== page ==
Let it change.
I’ll admit that my subheading was originally “Let it go.” I altered it to say “Let it change” because I didn’t want to lie in bed tonight thinking, “Why, Page? Why did you reference that over-punned movie line? Why?” (but seriously… I sing it all the time and here is proof)
There has been a little bit of trouble in the home office of the Story Lovers Community this week (and last week). With fervor and perseverance, I’m desperately trying to wrap up the final draft of my free new ebook “I, Storyteller” and get it to my editor. But I keep changing it!
I’m not picking it apart like a pizza that came with olives I didn’t ask for, altering an analogy here, using a different synonym there, etc. Continually, I’m changing the whole premise. The very foundation of this book keeps hiking up its skirt and sidestepping to a new sheet of bedrock. It’s maddening!
To be honest, I’ve written enough stories to know this is the way it goes. Somehow, though, I always convince myself:
Not this time, Page! You got this one down!
Then, POOF! The bottom falls out, and I’m thwarted by my story’s elusive plot, doomed to stare into a blinking cursor for all eternity and wonder how I could have been so wrong.
Morphing Stories Feel Like Growing Pains
When I was in college, I was taught in my Spiritual Formation class that journal-ing is an important spiritual discipline. It isn’t only for venting in private, in a noble but futile effort to cleanse the Facebook newsfeed. It shapes us.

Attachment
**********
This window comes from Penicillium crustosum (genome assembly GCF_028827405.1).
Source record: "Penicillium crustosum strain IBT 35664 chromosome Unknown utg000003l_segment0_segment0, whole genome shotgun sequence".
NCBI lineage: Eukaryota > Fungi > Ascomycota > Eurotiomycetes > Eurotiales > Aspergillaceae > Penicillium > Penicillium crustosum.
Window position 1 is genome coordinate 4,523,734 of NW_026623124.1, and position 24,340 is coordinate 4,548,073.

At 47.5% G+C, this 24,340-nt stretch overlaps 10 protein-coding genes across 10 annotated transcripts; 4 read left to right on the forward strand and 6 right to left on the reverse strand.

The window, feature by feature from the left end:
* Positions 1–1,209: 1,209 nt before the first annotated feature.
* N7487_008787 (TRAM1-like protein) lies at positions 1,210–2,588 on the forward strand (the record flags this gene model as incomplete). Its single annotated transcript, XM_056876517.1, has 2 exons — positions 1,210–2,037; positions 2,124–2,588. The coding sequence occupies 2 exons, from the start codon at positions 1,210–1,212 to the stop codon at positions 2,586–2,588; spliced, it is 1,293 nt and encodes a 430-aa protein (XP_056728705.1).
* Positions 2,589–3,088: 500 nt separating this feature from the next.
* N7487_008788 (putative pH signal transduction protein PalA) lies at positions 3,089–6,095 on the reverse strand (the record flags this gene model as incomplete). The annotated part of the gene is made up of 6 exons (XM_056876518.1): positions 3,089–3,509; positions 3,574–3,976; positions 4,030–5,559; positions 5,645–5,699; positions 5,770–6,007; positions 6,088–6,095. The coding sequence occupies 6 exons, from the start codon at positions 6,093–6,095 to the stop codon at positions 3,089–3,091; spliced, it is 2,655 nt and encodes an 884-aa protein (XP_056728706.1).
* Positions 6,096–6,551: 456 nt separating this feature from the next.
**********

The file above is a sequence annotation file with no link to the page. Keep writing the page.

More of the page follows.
Our thoughts are like all of the different strands of a spiderweb that have been wadded up and handed to us in a ball. We’re supposed to take these strands and construct them into some semblance of coherent facts and informed opinions. Writing in a journal is the spotlight that cuts a path through the fog in your mind, and getting it all out of your head and onto paper is the hot sun that lifts that fog and gives you clarity.
Stories are no different. We always think we have some brilliant idea, but then, the writing process takes us on a journey with twists and turns we never saw coming. You start out with one narrative and end up with another.
I encourage you to let the story change. Obviously, you want to avoid letting your changes become a bottomless pit that prevents your story from ever finding rest. But allow space to let your story find its own essence. This freedom cultivates good story health, allowing it to grow bigger and stronger.
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